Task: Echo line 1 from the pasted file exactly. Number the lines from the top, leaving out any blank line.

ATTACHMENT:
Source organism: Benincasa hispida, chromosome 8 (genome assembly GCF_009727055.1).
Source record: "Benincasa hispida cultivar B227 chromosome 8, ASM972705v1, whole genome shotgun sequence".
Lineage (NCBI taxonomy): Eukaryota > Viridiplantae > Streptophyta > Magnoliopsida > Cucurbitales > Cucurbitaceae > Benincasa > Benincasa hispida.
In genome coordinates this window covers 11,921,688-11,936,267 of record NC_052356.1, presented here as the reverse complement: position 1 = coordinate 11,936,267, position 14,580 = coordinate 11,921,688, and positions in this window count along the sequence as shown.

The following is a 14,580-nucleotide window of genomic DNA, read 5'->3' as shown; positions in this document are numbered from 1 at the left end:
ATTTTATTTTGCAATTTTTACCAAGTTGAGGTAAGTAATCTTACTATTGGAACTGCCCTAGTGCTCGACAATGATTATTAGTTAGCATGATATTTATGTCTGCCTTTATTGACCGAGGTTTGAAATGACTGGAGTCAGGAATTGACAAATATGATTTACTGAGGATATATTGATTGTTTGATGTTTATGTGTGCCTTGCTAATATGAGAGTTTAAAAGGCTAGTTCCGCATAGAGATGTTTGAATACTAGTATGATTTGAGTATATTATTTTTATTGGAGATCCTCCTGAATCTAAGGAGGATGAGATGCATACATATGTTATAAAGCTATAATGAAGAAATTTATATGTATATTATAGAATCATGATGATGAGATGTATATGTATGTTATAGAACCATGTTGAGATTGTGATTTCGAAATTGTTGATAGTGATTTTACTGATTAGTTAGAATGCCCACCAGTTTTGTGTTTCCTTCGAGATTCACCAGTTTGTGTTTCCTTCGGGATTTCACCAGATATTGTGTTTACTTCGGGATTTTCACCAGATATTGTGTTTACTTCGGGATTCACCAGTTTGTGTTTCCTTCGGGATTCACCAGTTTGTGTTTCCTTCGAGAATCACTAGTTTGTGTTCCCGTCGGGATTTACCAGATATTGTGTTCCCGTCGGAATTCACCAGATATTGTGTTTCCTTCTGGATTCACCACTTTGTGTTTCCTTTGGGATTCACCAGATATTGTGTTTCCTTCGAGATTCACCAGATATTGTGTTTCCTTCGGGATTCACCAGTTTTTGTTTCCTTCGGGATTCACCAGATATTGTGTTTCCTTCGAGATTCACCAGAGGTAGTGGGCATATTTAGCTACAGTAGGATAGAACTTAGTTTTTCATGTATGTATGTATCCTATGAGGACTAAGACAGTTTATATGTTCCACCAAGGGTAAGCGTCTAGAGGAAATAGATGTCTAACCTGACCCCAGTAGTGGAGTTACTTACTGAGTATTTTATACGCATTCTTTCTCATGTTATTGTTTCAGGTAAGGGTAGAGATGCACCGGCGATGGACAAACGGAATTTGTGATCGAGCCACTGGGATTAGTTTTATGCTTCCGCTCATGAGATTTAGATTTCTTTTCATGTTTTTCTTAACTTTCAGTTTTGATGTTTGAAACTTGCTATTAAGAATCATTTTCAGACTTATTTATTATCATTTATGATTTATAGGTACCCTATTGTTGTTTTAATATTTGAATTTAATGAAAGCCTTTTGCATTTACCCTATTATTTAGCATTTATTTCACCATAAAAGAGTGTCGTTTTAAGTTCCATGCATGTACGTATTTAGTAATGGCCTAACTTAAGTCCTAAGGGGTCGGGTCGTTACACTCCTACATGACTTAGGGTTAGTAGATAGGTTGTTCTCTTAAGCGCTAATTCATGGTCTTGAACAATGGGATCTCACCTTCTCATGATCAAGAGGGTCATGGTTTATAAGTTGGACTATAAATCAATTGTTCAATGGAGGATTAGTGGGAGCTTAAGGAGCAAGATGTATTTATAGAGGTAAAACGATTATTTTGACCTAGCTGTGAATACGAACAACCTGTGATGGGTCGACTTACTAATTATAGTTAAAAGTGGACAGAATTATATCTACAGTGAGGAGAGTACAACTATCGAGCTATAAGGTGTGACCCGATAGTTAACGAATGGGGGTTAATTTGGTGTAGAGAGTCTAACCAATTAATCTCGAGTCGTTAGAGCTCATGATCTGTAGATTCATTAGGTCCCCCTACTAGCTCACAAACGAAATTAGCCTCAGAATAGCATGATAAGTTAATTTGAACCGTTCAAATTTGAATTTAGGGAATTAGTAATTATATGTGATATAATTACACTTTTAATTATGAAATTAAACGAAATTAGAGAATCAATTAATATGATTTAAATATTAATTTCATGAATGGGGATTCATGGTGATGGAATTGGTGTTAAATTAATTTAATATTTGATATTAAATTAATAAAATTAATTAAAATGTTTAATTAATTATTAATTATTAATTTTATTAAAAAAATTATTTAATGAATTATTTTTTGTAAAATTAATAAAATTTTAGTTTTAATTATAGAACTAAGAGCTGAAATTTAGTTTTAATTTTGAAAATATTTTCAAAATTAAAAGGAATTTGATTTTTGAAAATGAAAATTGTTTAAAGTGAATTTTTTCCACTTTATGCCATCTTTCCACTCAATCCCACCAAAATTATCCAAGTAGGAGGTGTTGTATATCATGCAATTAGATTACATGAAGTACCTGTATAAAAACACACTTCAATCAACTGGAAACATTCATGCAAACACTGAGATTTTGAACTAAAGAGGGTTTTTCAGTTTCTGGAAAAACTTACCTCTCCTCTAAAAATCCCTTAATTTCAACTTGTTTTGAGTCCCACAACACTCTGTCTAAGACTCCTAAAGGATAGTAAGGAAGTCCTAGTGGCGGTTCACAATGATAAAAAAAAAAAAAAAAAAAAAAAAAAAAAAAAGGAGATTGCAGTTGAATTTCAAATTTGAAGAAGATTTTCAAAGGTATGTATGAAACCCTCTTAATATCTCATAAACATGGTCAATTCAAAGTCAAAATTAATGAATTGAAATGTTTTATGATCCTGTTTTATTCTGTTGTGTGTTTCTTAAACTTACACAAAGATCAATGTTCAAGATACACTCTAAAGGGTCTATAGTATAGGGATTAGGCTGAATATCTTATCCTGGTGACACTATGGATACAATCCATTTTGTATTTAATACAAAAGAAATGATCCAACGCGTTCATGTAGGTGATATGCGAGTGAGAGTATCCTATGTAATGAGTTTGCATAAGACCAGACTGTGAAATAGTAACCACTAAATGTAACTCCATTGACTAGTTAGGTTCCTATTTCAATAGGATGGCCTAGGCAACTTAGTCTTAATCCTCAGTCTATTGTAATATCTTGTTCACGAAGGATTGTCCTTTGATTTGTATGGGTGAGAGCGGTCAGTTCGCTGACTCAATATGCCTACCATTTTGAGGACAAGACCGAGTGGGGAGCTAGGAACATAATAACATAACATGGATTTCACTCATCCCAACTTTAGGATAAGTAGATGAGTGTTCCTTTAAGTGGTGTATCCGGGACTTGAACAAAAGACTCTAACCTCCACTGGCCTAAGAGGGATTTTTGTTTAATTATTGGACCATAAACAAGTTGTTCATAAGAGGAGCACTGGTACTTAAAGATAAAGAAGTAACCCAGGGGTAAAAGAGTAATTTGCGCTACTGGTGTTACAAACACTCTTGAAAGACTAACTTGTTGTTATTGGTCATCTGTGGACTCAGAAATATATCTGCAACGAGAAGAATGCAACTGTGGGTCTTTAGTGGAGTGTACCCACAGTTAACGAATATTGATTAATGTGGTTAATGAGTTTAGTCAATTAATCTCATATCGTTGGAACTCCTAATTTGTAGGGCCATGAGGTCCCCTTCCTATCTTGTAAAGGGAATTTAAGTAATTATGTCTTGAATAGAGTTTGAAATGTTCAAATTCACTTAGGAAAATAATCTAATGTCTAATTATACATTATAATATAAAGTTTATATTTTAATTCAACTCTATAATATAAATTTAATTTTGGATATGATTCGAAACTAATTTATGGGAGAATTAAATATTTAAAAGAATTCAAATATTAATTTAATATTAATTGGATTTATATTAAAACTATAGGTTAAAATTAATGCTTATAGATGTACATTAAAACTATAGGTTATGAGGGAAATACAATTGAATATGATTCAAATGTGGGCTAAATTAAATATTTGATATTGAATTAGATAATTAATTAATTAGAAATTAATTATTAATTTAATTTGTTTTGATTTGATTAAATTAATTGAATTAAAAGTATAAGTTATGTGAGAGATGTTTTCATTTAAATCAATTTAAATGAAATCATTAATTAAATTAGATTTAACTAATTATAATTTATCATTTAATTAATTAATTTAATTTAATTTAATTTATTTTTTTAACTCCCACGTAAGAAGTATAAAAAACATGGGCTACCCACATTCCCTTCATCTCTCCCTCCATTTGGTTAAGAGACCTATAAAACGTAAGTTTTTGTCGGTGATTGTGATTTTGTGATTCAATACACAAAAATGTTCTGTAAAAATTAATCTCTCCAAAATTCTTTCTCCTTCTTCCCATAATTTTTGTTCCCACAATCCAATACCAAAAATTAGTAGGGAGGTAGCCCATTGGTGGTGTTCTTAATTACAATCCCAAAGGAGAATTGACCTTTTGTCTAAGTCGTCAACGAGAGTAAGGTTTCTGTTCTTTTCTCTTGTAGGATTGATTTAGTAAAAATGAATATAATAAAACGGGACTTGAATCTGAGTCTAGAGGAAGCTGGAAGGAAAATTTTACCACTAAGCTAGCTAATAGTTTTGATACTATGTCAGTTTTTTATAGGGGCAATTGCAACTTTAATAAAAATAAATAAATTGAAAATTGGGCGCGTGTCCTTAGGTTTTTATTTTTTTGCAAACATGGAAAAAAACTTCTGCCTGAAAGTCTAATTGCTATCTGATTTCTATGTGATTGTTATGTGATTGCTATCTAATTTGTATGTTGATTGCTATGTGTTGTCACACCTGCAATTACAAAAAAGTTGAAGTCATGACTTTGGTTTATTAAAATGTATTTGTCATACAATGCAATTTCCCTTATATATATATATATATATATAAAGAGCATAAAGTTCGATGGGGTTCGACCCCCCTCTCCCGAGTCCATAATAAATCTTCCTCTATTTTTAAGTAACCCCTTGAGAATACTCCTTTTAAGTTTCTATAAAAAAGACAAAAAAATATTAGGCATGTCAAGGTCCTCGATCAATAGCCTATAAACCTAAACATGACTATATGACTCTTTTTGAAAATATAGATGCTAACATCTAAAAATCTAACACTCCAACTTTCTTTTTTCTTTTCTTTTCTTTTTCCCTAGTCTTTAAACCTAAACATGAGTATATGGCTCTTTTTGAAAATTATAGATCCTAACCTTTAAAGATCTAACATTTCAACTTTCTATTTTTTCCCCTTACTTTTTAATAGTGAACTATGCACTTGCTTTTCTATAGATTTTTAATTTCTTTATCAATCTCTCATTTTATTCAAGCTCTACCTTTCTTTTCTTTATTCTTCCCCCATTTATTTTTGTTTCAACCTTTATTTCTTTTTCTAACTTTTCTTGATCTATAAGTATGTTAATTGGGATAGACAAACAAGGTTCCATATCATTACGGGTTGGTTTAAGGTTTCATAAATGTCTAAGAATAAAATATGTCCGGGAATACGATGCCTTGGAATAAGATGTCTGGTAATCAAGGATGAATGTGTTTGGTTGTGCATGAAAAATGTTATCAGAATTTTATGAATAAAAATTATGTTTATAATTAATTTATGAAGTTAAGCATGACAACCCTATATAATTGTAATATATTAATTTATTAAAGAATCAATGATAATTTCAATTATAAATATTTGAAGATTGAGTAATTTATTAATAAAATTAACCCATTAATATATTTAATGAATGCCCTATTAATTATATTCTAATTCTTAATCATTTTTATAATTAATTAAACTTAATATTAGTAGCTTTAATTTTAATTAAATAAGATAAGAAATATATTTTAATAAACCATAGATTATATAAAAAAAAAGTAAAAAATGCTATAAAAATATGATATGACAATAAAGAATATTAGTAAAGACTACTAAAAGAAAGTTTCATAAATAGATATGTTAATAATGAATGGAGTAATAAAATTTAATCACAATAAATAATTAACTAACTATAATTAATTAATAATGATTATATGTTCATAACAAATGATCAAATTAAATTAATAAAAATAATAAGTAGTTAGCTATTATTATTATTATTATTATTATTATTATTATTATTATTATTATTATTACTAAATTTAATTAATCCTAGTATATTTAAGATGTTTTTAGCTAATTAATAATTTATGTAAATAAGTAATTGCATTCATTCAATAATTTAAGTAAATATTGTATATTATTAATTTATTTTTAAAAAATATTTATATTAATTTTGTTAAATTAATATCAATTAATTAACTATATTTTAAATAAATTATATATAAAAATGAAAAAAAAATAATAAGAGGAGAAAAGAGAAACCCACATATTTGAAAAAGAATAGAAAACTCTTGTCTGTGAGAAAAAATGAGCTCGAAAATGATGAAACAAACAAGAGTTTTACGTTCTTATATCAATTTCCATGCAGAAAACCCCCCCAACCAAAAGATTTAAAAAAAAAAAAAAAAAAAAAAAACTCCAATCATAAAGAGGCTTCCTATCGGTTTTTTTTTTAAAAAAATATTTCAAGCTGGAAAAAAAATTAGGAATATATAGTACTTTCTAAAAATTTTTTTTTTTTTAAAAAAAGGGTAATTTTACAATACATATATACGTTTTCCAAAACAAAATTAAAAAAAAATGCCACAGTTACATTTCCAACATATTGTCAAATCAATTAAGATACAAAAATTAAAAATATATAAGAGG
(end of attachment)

Source organism: Benincasa hispida, chromosome 8 (genome assembly GCF_009727055.1).